BU Pardee School of Global Studies professor and EU expert Vivien Schmidt...
200 to 400 Level Courses
Please note: The syllabi available for viewing on this website are intended for general informational purposes only. The actual syllabi used in class will change from semester to semester; additionally, professors often make minor changes to assignments over the course of the semester. Students should use the syllabi distributed in class as a guide for course assignments and book purchases and should not rely on the syllabi posted here, unless directed to do so by their instructor.
CAS IR 230 Fundamentals of International Politics
Satisfies CAS social sciences divisional studies requirement. Introduction to basic concepts of international politics: the state system and types of states, modern ideologies, legal frameworks of international transactions, and political regions. Also raises key issues such as population, the environment, war, and international law. Chehabi.
CAS IR 242 (SO 242) Sociology of Developing Countries
Globalization and world poverty; how and why over 80% of the world remains poor and inequality increases despite economic modernization and democratization. Addresses urbanization, immigration, religion, politics, development politics, foreign aid, women, drugs, environment, food security. Special attention to Latin American, African, and Asian experiences. Eckstein
CAS IR 250 (PO 342) Europe and International Relations
Provides an overview of the challenges and problems of West European cooperation and integration since 1945. Fundamental events, data, and political systems of the European Unification process. Berger / Schilde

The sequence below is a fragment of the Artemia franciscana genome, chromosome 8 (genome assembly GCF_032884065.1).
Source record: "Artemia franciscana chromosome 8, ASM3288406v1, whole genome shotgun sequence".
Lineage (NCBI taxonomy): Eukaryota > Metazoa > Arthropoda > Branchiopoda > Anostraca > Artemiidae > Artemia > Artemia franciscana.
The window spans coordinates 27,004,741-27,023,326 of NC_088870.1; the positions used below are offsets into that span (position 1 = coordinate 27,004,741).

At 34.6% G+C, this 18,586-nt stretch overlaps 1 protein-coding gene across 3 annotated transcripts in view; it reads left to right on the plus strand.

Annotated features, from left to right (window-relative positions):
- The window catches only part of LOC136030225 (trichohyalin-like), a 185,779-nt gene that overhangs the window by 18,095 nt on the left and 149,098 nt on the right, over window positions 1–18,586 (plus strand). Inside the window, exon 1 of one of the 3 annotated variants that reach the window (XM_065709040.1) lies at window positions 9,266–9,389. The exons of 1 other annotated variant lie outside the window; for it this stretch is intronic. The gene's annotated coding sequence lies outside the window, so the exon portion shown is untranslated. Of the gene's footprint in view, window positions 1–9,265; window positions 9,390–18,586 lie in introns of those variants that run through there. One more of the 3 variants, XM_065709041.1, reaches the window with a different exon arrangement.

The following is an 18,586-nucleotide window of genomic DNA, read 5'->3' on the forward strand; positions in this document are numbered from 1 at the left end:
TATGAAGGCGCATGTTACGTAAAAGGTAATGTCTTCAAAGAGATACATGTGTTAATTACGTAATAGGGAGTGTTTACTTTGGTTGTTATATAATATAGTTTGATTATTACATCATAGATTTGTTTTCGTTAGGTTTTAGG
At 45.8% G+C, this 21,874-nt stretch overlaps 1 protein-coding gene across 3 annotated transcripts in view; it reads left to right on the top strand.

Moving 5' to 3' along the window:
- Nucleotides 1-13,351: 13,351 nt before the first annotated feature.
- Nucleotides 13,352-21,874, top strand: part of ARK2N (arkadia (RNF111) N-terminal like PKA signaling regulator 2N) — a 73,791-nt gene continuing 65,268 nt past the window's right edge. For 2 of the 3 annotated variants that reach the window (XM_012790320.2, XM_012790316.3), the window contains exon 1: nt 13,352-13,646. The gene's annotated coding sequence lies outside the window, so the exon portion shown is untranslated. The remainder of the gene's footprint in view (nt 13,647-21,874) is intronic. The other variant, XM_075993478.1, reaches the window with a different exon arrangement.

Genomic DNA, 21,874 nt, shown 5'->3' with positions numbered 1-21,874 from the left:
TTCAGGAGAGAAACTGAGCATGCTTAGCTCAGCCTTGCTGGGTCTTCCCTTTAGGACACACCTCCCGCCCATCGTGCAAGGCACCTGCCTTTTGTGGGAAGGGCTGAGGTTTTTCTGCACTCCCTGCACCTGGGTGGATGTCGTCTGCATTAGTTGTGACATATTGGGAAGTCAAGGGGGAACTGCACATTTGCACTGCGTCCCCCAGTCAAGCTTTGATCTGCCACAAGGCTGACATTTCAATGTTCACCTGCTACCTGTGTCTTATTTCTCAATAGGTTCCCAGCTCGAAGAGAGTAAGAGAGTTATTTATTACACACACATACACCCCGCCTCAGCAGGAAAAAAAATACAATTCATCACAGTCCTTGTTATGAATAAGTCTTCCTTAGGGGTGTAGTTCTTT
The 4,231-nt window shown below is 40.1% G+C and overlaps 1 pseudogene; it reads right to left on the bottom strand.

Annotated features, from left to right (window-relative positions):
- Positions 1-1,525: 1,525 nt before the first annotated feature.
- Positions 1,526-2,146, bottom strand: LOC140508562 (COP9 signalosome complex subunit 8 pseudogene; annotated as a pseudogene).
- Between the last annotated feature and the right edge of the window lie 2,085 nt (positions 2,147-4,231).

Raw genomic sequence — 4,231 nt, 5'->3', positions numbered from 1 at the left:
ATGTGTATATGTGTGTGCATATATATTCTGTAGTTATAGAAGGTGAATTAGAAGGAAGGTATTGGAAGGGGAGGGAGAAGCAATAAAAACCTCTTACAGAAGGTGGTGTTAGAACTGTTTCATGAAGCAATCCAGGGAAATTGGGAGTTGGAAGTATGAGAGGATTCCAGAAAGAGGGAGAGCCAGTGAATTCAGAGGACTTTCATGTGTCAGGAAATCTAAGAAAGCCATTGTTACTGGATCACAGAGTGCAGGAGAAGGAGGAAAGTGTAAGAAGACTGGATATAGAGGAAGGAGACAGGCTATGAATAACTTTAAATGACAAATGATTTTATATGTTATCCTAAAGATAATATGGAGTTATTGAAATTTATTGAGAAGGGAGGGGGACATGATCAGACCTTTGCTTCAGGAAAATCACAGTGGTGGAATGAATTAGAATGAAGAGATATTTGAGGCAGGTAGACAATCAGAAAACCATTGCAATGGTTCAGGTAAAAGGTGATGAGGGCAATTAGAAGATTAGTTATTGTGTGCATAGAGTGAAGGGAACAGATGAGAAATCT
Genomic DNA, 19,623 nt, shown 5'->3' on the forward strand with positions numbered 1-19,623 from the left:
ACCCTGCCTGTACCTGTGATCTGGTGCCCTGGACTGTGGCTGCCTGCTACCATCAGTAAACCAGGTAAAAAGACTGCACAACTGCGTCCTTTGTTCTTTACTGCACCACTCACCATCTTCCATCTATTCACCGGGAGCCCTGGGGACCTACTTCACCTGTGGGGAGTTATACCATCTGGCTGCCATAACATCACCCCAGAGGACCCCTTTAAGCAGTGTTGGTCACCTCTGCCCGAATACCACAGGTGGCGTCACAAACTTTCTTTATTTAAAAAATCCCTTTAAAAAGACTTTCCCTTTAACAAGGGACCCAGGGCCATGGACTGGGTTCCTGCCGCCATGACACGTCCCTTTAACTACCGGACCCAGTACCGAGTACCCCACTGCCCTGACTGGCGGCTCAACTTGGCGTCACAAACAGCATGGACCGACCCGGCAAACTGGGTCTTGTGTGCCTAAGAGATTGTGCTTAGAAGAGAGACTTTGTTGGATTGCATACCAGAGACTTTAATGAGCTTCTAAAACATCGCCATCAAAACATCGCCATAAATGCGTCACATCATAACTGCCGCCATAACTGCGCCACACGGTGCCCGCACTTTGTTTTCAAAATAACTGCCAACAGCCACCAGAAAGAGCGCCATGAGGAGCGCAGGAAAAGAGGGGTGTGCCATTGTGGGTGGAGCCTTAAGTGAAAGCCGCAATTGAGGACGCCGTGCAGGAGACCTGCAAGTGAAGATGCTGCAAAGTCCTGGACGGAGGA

CAS IR 251 (PO 151) Introduction to Comparative Politics
Examines different patterns of political development and contemporary politics in Western Europe, Latin America, Africa, and the former Soviet bloc. Introduces the comparative method in political science and competing theories of political development and political change.
CAS IR 271 (PO 171) Introduction to International Relations
Undergraduate required principal course. Satisfies CAS social sciences divisional studies requirement. Study of basic factors in international relations, Western state systems, the concept of balance of power, nationalism, and imperialism. Primarily for concentrators. Berger / Corgan / Arreguin-Toft
CAS IR 275 (PO 350) The Pacific Challenge
The dynamic growth of Pacific Rim countries poses an impressive array of challenges for the U.S. and the world. Analyzes Japanese trade and defense policies, the rise of the “mini-dragons” (Taiwan, South Korea, Hong Kong, and Singapore) and “new mini-dragons” (Indonesia, Thailand, and Malaysia), “Confucian Capitalism,” democratization (and its failure in China), and legacies of the Indochina war. Fewsmith / Ye
CAS IR 292 Fundamentals of International Economics
Undergraduate required principal course. Prereq: CAS EC 101 and EC 102. Basic issues of international finance. Topics include the balance of payment adjustment, theories of exchange rate determination, and case studies in international economic policy. Geared for international relations students; does not count toward economics requirements for economics concentrators. Gallagher / Sue Wing / Baldwin
CAS IR 304 (GE 304) Environmentally Sustainable Development
Traces the emergence of sustainable development as the defining environmental challenge of our times. Surveys and evaluates policies for balancing ecological sustainability and economic development in various parts of the world and at the global level. Helwege
CAS IR 309 (PO 312) America at War: The Response to 9/11
Investigates America’s wars against terrorism, focusing on Afghanistan, Iraq and Pakistan, from 9/11 to the present. Traces the decisions that led to the wars, the military strategies employed, and the political ramifications of these conflicts in the U.S. and abroad.